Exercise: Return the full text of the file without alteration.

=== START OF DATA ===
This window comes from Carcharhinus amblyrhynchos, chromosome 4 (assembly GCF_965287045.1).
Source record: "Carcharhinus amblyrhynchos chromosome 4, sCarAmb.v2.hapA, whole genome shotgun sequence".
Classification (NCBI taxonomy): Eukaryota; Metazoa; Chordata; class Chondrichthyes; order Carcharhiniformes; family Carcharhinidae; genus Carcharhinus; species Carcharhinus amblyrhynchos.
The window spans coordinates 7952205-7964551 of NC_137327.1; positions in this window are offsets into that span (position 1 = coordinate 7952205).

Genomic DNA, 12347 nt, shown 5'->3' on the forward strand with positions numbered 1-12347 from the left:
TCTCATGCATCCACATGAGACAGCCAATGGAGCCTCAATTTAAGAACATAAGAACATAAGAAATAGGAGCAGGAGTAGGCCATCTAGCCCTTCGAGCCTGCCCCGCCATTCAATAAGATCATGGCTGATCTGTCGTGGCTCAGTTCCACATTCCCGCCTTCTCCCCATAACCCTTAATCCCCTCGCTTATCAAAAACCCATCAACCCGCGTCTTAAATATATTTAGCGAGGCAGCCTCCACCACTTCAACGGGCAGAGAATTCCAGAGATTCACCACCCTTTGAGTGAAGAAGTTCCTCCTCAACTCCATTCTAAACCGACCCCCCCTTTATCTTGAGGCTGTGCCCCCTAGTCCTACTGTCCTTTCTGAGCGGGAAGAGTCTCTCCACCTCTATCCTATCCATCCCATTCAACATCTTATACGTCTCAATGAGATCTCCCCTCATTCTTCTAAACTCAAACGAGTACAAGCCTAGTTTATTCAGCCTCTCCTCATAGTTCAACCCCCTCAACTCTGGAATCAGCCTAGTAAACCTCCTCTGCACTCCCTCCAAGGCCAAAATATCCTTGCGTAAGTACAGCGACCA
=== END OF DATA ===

This window comes from Carcharhinus amblyrhynchos, chromosome 4 (assembly GCF_965287045.1).
Source record: "Carcharhinus amblyrhynchos chromosome 4, sCarAmb.v2.hapA, whole genome shotgun sequence".
Classification (NCBI taxonomy): Eukaryota; Metazoa; Chordata; class Chondrichthyes; order Carcharhiniformes; family Carcharhinidae; genus Carcharhinus; species Carcharhinus amblyrhynchos.
The window spans coordinates 7952205-7964551 of NC_137327.1; positions in this window are offsets into that span (position 1 = coordinate 7952205).

Genomic DNA, 12347 nt, shown 5'->3' on the forward strand with positions numbered 1-12347 from the left:
TCTCATGCATCCACATGAGACAGCCAATGGAGCCTCAATTTAAGAACATAAGAACATAAGAAATAGGAGCAGGAGTAGGCCATCTAGCCCTTCGAGCCTGCCCCGCCATTCAATAAGATCATGGCTGATCTGTCGTGGCTCAGTTCCACATTCCCGCCTTCTCCCCATAACCCTTAATCCCCTCGCTTATCAAAAACCCATCAACCCGCGTCTTAAATATATTTAGCGAGGCAGCCTCCACCACTTCAACGGGCAGAGAATTCCAGAGATTCACCACCCTTTGAGTGAAGAAGTTCCTCCTCAACTCCATTCTAAACCGACCCCCCCTTTATCTTGAGGCTGTGCCCCCTAGTCCTACTGTCCTTTCTGAGCGGGAAGAGTCTCTCCACCTCTATCCTATCCATCCCATTCAACATCTTATACGTCTCAATGAGATCTCCCCTCATTCTTCTAAACTCAAACGAGTACAAGCCTAGTTTATTCAGCCTCTCCTCATAGTTCAACCCCCTCAACTCTGGAATCAGCCTAGTAAACCTCCTCTGCACTCCCTCCAAGGCCAAAATATCCTTGCGTAAGTACAGCGACCA